WHAT strange times we live in. Chris Packham – a bona fide national treasure up there with Sir David Attenborough and Emma Thompson – has been subject to a vicious campaign of bullying of late. For having the audacity to question those who treat the killing of native fauna as a hobby, he is being singled out as enemy numero uno by those who want to shoot birds unmolested.

He had the recent misfortune of discovering a grim spectacle outside his home – someone had taken the extraordinary step of hanging dead crows, strung up in miniature nooses, from his gate. This week, he’s had identifying information published online and received a number of death threats including suggestions of an orchestrated car crash or poisoning. Thanks to the actions of someone in the shooting community, Chris and his four-legged pal Scratch have been disinvited from a family-friendly dog festival on safety grounds.

As each day passes, I’ve become less and less convinced of our ability to respectfully disagree with someone online. Long gone are the days when you could disagree with another’s position without becoming apoplectic to the point of implied homicide.

Once upon a time, death threats required being seriously unhinged – a pay phone or a stack of newspapers, scissors and some Prit-Stick for the more committed sociopath. Today, all you need is a target and to don the cloak of invisibility the internet provides. Do that, and you can ruin a day or entirely rob another of their sense of safety. Hostility has become almost a lingua franca for the digital age.

However hyperbolic and fantastical these threats are, one can never be sure of the severity of intent. This noxious behaviour has become a normalised part of online discourse. On the one hand, it seems anyone with a public platform and an opinion will find themselves in receipt of a threat, making you disinclined to take it too seriously. The ratio of those of us still alive despite the volume of hateful messages received would suggest that most simply intend to frighten you into silence.

On the other hand, we’re witnessing the rise in lone-wolf stochastic terrorism, seeing all too often how the boundaries between the actual and the virtual blend into insignificance. The net effect is a kind of paralysis – the cops might not take you seriously, yet you can’t shake the fear that something bad is going to happen regardless.

If you’ve been on the receiving end of this kind of psychological attack, you’ll understand how those threats colour your perception of a situation. I’ve experienced that moment of panic when adrenaline floods your body and you think something is going to go down. I did receive death threats for being a vocal critic of so-called pick-up artists a couple of years ago and was then cornered during a night protest by an angry man in camouflage and a bandana. He complained to me how disappointed he was that our march might have prevented him from following Roosh V to a secret meeting of friendzoned menfolk, but all I was thinking about was the hand in his pocket and all possible escape routes.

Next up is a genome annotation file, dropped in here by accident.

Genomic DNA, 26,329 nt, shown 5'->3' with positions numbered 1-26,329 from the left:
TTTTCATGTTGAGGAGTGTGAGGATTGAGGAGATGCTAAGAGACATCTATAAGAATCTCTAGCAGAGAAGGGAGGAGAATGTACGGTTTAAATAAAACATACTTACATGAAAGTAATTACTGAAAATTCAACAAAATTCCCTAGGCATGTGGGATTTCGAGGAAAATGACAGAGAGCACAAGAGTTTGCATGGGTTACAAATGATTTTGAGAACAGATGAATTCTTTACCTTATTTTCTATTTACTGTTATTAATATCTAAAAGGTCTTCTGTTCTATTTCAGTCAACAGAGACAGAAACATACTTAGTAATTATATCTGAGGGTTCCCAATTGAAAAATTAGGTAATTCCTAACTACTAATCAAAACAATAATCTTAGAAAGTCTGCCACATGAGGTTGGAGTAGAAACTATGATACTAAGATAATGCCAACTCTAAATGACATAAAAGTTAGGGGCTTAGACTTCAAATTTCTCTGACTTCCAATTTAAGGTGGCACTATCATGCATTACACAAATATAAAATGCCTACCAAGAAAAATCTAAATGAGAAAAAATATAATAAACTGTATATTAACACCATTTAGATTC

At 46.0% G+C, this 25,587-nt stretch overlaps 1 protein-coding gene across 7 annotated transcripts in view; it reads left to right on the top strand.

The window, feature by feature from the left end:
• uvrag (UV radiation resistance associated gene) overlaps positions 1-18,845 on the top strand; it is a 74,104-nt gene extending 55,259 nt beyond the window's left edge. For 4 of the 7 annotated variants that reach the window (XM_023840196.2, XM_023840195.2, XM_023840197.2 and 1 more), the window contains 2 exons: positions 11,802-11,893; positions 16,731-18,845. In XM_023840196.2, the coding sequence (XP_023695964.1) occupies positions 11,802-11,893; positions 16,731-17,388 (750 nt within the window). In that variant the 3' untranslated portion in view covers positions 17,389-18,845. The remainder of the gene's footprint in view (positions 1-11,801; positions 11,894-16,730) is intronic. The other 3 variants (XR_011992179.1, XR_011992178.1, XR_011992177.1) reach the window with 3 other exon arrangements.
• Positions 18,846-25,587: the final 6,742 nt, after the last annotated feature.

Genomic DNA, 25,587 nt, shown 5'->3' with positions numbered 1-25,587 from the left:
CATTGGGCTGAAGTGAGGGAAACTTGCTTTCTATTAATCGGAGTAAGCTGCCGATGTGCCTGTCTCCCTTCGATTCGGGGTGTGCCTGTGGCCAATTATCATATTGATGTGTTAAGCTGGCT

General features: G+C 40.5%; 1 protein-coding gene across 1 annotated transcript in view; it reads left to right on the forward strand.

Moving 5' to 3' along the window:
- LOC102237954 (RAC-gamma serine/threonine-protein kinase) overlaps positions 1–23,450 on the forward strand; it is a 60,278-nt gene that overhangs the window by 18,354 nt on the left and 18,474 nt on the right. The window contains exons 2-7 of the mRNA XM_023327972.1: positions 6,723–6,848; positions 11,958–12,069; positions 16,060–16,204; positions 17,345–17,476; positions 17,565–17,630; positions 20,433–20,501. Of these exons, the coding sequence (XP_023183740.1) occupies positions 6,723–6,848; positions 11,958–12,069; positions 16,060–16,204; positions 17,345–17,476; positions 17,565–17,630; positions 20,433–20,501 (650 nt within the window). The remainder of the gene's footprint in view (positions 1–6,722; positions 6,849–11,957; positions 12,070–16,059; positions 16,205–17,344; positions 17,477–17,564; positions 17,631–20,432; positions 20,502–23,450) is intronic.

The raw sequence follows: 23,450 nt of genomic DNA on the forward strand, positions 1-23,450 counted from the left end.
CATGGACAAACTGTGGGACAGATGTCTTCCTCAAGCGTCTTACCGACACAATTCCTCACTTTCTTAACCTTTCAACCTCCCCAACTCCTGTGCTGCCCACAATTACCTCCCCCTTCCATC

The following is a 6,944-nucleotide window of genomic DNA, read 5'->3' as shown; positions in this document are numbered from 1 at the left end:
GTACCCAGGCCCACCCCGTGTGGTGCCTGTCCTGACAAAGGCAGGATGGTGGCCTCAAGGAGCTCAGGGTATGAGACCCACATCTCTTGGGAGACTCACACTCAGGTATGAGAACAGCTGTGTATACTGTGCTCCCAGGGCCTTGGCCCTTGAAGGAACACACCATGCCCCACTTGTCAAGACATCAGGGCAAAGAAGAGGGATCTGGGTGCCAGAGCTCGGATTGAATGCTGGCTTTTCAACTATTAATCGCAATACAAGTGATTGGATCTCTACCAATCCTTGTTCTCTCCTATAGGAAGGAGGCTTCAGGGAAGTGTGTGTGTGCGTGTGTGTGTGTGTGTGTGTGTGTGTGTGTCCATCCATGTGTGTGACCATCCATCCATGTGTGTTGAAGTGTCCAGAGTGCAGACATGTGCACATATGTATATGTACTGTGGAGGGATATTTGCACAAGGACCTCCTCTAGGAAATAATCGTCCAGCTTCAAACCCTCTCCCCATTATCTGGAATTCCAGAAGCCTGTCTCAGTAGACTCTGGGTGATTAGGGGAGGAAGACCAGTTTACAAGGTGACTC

Mercifully, it didn’t escalate. He was just a disgruntled member of the Glasgow Anarchist Federation being salty because he was denied a rammy with a sexist by some noisy feminists – but how was I to know when so many have casually dished out threats over the years? He could well have been one of them making good on a grisly promise. Being confronted with that level of engineered mistrust shows how powerful those few words can be.

We live in a time when some do indeed follow through, and it’s not always so easy to tell the difference between your garden-variety troll or an obsessed individual intent on doing you serious harm. This serves to keep the victim in a state of unease, and it makes matters particularly difficult for the police

as a credible threat is needed to obtain information from the tech giants.

And thus, we find ourselves mired in the quagmire of bilge where keyboard warriors are free to inflict harm until such time as legislation catches up to our depressing new reality.

Once upon a time, Chris Packham would have been entitled to his views. At its worst, the more extreme end of the opprobrium might have seen him labelled a “hippy” by the gun-happy, relegated to the likes of Swampy – an annoyance rather than a threat. Instead, he’s on a digital hit-list. All for daring to suggest that civilised human beings might want to pursue the panoply of pastimes available to them that don’t involve killing innocent creatures with ranged weaponry.

Unfortunately, however noble your cause, however rooted in improving the planet for all of its inhabitants your idea may be, someone, somewhere, might react out of all conceivable proportion. We live in a world where race-bating politicians are given air-time and making so-called rape jokes towards prominent women is excused away.

Alas, I think we might have entered the golden age of incivility.